Sombre tones and intricate details are the primary characteristics of these paintings. Choose from a variety of avatars of Goddess Lakshmi and Ganesha, or opt for the more casual Ganjifa playing cards. Whatever you select, be ready to add an old-world charm with these hand-painted wall-pieces, compatible with any style of decor. 




Mata-ni-Pachedi and Pen Kalamkari Paintings: An Opulent Narrative



Embrace grandeur with detailed Mata ni Pachedi and Pen Kalamkari paintings. Mata ni Pachedi literally translates to “behind the mother goddess” and both artforms focus on the divine.



Rogan: Self-assured Grace



Rogan art brings home an exquisite handpainted blend of bright and sombre tones, the subject of the paintings mostly focused on the Tree of Life, from the simplest of expressions to the most complex of designs..







Gond: An Offbeat Outlook


For a more unconventional look, adorn your space with nature-inspired Gond paintings. Handpainted on handmade paper by local artisan Durgesh Maravi, the black outlines give a sense of structure while the colours, bold and subdued, add vibrancy. Additionally, the approach to the subjects of each painting is undeniably creative.  All three come together to evoke a sense of eccentricity.





Extra: To give your wall a modern, yet old-world persona, make your way to this earthy, sustainable Madurkathi wall hanging of Maa Durga.






Floor Coverings: Tread in style

Warangal Handloom 



Vibrant and bold, these cotton dhurries are primed to make a statement. Handwoven by Cheralu Akunuri, the vivid tones and geometric shapes add a sense of new-age youth, while the meticulous weaving hearkens to days long past.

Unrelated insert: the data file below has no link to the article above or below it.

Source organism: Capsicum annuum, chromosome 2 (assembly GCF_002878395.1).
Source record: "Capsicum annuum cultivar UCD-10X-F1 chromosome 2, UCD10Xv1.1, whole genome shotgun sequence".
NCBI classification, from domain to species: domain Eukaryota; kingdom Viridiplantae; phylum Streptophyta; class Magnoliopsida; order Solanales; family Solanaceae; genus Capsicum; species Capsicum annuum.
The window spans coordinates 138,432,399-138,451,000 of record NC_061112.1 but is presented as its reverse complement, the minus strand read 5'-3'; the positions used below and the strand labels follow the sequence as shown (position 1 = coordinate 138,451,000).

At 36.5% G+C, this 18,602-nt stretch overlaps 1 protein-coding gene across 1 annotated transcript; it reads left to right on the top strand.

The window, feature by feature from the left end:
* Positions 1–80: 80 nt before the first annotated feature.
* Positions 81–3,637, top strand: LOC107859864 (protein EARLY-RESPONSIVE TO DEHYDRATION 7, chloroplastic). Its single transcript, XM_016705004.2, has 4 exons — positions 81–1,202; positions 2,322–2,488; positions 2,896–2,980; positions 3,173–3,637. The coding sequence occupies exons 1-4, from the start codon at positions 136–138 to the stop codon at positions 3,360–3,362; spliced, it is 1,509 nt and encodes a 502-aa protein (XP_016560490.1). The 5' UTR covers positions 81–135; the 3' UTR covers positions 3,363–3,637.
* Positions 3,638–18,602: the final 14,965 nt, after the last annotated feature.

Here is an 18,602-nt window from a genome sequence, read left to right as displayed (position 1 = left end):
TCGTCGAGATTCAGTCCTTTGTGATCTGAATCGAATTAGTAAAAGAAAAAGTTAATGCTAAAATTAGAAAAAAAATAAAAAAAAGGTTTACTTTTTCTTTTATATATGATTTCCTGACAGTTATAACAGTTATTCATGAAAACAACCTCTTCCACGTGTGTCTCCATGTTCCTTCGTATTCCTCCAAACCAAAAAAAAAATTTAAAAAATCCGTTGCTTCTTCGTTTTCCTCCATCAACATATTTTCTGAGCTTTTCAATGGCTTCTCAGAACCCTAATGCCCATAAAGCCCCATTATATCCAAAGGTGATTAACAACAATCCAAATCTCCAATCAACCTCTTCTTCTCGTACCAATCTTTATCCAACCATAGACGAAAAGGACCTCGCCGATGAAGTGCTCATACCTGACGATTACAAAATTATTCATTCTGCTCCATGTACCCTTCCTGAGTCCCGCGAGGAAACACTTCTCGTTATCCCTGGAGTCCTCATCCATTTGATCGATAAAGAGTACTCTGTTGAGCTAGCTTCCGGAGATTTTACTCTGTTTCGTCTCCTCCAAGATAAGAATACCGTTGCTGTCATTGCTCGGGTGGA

Simplicity and grace make for a desirable yet rare combination, but these earthy, traditional Madurkathi mats are an incredible blend of the two. The earthy tones make these mats suitable for a casual gathering while the detailed designs ensure that they complement any opulent aesthetic.





Kalamkari Dhurries


Royalty, grace, and legacy. These are the terms one might associate with these detailed, handwoven Kalamkari Dhurries. Each dhurrie or dari is as different as the state it originates in, with the inspiration of the final design being derived from local colours and culture. 





Pattamadai Mats



Gift your floor and your feet strong bursts of colour. Handwoven with river grass by weavers from Pattamadai, a special-grade town panchayat in Tirunelveli, Tamil Nadu, these mats are a symbol of resilience, positivity, and, of course, the Indian chattai culture.


Whether you decide to furnish your walls, ceiling, floor, or any other corner of the house, rest assured that your handcrafted piece will be one-of-a-kind.




All products included here are handmade or handpainted by local artisans of India. This Diwali, share the light of good fortune with these local artisans, people who have been preserving our heritage with, quite literally, their own hands. If you want to explore the stories, crafts, or products of India’s many artisans, visit